Already there are 235 ethanol plants under construction or in planning stages across the county, in addition to 111 operating plants. And there just isn’t enough corn to go around. If all the scores of factories under construction or planned go into operation, they will gobble up no less than half of the entire corn harvest by 2008.

Even though last year’s corn harvest was the third largest crop ever, food prices are rising in the supermarkets. Hog and cattle farmers are already bringing their animals to market early in an effort to save money on feed because the cost of a bushel of corn has doubled since September of 2006. As the price of grain goes up, people will go hungry. There were riots in Mexico in June because people were not able to afford corn for tortillas.

State Senator Tom McClintock (R) summed it up as follows: “The CARB regulations [to enforce the low carbon fuel standard] will undoubtedly hit Californians hard—but they will hit starving third world populations even harder. Basic foodstuffs are a small portion of the family incomes in affluent nations, but they consume more than half of family earnings in third world countries.”

The Federal Government subsidizes major agribusinesses, such as ADM and Cargill, to grow corn. It also provides funds to build plants, and the refiners are given $0.51 cents a gallon for blending ethanol into our gasoline. Now these same agribusinesses want California’s citizens to also pay more at the pump and supermarket by legislating additional subsidies in AB118.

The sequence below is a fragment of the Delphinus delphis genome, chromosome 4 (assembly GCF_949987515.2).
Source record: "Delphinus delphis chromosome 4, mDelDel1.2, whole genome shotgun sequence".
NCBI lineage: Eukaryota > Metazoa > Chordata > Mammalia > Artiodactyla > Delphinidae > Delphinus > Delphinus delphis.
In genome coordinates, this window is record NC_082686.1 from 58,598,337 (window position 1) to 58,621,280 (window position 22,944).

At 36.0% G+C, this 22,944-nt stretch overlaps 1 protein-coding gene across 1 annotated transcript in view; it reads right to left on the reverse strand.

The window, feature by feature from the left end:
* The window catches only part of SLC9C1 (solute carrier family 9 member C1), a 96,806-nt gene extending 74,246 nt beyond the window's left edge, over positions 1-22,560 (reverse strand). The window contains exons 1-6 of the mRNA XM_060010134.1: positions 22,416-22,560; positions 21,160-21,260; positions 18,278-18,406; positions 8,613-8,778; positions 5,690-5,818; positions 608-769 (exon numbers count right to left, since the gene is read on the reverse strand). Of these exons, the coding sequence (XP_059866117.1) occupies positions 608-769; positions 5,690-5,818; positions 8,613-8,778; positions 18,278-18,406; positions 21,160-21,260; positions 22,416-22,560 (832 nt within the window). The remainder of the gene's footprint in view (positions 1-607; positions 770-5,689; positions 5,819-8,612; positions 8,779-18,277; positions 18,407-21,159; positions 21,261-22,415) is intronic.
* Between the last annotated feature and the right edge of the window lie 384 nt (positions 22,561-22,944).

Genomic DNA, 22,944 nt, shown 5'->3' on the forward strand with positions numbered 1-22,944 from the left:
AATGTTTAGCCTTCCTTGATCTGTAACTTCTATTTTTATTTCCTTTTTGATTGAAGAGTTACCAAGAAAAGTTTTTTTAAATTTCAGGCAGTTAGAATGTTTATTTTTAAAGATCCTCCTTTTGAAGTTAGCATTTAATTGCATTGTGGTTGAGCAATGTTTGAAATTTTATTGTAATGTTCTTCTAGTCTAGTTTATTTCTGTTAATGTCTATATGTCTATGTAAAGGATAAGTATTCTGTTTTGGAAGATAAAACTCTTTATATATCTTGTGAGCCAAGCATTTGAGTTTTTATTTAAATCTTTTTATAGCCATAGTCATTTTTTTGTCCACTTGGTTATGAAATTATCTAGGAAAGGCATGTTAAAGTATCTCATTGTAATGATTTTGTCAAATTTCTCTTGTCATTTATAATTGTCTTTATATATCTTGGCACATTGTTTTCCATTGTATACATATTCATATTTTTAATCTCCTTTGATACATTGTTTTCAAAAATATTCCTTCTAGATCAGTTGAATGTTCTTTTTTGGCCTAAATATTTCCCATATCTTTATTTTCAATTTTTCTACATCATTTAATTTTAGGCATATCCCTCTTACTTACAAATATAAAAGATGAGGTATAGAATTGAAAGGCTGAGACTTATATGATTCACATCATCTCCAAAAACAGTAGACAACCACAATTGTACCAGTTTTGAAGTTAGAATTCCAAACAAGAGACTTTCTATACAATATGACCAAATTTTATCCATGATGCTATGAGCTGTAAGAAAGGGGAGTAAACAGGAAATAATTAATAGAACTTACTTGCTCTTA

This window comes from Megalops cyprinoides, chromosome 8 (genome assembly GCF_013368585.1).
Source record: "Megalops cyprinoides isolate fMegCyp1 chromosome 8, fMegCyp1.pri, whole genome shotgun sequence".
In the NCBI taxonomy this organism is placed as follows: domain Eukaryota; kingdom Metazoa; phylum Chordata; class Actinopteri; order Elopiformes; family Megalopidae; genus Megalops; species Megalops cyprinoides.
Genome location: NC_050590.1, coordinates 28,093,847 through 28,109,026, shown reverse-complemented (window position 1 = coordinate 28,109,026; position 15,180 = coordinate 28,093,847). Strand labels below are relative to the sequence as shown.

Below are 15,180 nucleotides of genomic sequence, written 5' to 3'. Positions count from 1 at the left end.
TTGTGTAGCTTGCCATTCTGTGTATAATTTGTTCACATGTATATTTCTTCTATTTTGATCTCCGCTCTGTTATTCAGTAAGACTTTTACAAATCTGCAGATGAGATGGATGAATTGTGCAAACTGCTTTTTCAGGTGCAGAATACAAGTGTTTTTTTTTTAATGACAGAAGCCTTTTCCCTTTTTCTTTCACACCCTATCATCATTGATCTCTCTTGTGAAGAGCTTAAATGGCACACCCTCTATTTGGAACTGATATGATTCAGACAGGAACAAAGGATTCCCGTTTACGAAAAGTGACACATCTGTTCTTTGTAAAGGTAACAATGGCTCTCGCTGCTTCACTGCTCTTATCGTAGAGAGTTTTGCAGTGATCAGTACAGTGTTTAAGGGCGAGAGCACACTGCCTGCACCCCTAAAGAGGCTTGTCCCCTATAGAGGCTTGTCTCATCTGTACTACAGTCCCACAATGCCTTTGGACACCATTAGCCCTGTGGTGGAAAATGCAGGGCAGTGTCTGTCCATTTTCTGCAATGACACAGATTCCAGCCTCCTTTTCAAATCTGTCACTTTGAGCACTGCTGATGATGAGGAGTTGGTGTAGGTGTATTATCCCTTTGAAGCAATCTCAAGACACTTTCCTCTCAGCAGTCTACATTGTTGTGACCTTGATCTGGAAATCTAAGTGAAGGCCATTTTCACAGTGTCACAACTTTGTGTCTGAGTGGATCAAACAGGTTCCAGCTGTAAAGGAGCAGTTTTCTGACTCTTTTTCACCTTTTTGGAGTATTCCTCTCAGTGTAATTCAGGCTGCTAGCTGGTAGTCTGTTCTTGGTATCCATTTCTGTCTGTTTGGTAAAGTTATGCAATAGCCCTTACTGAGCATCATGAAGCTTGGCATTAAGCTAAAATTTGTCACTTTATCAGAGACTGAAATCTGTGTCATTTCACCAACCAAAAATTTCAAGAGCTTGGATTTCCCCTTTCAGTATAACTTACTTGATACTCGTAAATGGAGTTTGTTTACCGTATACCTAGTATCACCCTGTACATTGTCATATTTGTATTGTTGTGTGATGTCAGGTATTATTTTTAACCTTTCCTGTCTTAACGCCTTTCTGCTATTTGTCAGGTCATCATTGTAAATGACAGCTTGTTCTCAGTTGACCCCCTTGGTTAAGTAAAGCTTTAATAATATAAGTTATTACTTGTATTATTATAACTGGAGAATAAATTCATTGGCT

A gallon of ethanol is less expensive than gasoline because of its subsidies, but we pay exactly the same amount for it at the pump. The oil companies profit by selling us a gallon of less expensive fuel for the same amount per gallon that we are now paying for gasoline. And we get less gas mileage from that gallon of ethanol, so we have to purchase more gasoline to drive the same number of miles. Everywhere the money flows out of our pockets into theirs.

Alternative energy for transportation does not have to be liquid fuels. PV panels will supply energy for 25 or more years with very little maintenance for plug-in hybrid vehicles. Any crop that is grown for ethanol requires energy inputs annually, for growing, processing and distribution. Rather than subsidizing corn ethanol, we should have programs to place solar panels on the top open air layer of parking garages for plug-ins, and devote more funds to public transportation. Let the Venture Capitalists who are seeking subsidies risk their own funds to research better non-food crop solutions and bring them to market when they are ready.

After a laid-back career as a University research librarian (Harvard, University of Virginia, UCLA), Juliette Anthony chose seventeen years ago to begin work as environmental research consultant and activist. Starting at Heal The Bay in Santa Monica and Save Open Space in Northern Los Angeles County, she was instrumental in helping to save the 3,000 acres of Ahmanson Ranch and Soka University from development. She served as a twelve year Board Member of The Coalition for Clean Air, and research consultant on MTBE for Communities for a Better Environment. For the past six years, she has been a Legislative and Regulatory Consultant working on implementation of California’s Solar Initiative.